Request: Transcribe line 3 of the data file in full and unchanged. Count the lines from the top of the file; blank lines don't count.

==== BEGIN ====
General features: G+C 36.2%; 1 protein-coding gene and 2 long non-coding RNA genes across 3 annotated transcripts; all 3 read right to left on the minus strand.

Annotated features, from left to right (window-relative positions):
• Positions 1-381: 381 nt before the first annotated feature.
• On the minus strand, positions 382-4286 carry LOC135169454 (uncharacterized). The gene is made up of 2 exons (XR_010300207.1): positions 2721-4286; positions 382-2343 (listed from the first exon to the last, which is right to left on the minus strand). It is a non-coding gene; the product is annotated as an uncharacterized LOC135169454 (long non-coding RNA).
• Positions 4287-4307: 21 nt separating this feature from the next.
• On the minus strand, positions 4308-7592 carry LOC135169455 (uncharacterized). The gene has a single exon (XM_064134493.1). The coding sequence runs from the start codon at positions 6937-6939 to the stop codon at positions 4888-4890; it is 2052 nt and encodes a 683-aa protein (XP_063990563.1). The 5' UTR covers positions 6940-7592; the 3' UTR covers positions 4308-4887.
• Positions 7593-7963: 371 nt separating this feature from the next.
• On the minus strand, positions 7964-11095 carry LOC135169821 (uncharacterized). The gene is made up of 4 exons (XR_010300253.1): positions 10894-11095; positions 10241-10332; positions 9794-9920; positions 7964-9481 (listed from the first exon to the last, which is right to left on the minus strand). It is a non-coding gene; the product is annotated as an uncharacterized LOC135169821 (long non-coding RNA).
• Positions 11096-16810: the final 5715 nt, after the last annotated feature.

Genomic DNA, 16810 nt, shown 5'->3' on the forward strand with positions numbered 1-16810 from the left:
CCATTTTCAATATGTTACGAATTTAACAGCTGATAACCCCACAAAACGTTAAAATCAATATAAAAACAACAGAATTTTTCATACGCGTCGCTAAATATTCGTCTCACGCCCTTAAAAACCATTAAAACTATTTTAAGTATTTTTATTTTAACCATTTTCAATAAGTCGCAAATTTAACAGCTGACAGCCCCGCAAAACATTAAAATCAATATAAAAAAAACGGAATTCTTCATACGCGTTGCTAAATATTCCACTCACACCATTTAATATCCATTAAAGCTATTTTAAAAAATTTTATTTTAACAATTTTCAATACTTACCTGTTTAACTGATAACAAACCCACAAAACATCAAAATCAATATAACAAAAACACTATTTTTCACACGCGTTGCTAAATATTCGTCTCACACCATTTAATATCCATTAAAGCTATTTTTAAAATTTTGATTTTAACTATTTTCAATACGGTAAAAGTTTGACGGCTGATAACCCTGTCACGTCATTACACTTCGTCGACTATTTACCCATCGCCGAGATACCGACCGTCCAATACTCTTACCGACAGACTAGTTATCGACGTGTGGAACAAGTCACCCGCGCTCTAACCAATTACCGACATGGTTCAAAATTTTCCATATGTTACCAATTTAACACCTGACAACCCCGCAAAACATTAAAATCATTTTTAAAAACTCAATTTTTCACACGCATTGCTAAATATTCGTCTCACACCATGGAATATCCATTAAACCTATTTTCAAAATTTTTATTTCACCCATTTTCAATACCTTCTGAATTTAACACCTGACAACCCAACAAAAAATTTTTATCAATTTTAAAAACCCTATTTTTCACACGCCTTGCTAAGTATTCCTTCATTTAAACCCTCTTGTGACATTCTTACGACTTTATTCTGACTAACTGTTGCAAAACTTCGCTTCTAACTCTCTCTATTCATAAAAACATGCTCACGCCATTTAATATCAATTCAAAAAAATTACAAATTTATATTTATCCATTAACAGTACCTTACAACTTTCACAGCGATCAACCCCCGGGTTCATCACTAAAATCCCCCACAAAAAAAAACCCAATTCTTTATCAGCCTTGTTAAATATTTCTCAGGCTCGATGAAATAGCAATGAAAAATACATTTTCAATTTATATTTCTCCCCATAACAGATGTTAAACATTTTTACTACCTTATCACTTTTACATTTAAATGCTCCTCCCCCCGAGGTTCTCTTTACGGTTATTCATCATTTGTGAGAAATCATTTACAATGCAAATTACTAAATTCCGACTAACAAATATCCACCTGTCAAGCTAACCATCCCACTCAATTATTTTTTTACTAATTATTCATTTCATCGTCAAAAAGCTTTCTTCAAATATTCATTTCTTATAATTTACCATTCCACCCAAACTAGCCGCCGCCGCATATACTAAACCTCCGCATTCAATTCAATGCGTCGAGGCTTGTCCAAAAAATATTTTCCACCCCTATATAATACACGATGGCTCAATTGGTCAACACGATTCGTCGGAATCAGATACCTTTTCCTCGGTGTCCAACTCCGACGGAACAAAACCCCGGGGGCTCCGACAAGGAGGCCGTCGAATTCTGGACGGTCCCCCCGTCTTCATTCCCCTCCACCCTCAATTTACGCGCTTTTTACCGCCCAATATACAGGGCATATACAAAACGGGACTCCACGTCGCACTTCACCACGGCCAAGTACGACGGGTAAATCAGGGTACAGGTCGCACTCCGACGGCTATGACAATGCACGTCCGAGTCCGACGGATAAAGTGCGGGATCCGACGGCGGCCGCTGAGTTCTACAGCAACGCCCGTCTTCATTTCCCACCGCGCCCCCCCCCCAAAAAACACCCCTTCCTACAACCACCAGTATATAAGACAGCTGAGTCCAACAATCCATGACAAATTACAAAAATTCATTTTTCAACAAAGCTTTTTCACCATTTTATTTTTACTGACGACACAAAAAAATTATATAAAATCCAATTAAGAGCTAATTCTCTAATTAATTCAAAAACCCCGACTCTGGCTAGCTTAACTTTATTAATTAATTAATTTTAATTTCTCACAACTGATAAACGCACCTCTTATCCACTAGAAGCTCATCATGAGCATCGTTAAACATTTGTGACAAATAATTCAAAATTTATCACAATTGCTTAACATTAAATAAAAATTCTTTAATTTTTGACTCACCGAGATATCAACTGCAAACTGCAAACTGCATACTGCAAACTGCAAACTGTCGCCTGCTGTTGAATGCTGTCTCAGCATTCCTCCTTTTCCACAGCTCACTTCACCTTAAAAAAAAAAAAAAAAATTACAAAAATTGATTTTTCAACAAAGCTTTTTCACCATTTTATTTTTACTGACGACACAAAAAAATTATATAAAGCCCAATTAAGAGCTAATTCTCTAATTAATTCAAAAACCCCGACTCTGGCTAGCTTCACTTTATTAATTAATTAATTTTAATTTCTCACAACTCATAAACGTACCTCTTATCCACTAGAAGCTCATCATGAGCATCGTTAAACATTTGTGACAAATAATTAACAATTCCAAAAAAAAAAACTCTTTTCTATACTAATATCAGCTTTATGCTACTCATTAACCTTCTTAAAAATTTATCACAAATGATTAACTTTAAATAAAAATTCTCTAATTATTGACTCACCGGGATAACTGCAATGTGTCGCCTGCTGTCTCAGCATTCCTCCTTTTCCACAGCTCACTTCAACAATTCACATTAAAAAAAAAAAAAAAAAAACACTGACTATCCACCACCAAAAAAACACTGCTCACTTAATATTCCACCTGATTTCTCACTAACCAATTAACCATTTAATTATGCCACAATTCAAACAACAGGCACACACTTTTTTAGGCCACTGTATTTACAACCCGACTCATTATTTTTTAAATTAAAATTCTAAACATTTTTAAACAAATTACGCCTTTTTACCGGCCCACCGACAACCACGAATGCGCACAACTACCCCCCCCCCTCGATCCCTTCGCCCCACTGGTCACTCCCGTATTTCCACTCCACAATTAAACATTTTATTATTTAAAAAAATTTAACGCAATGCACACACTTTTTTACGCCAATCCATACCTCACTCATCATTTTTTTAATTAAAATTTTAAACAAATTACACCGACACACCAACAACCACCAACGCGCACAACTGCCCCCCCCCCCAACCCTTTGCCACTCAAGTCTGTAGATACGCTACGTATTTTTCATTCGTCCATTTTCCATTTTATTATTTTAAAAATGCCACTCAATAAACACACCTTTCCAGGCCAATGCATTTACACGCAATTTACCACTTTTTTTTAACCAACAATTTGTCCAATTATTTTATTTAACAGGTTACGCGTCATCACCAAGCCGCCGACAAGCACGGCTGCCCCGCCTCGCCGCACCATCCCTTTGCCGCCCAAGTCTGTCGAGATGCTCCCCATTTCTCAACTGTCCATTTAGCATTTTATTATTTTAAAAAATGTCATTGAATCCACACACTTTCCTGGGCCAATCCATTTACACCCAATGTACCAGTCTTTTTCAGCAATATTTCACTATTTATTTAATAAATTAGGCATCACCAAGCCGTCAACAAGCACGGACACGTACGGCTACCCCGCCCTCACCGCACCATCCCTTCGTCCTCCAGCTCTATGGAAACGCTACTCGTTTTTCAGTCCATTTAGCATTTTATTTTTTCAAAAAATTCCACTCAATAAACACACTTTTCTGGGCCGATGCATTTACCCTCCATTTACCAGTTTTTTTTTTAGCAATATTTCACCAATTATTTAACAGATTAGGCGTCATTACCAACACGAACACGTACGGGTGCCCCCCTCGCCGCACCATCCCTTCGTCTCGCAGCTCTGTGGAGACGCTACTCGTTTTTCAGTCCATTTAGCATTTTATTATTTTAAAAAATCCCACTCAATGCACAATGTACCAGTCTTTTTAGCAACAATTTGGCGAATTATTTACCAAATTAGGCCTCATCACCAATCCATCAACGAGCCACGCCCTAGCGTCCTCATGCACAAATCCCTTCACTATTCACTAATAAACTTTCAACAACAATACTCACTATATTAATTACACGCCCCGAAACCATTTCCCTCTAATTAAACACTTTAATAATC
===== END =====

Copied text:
• Positions 1-381: 381 nt before the first annotated feature.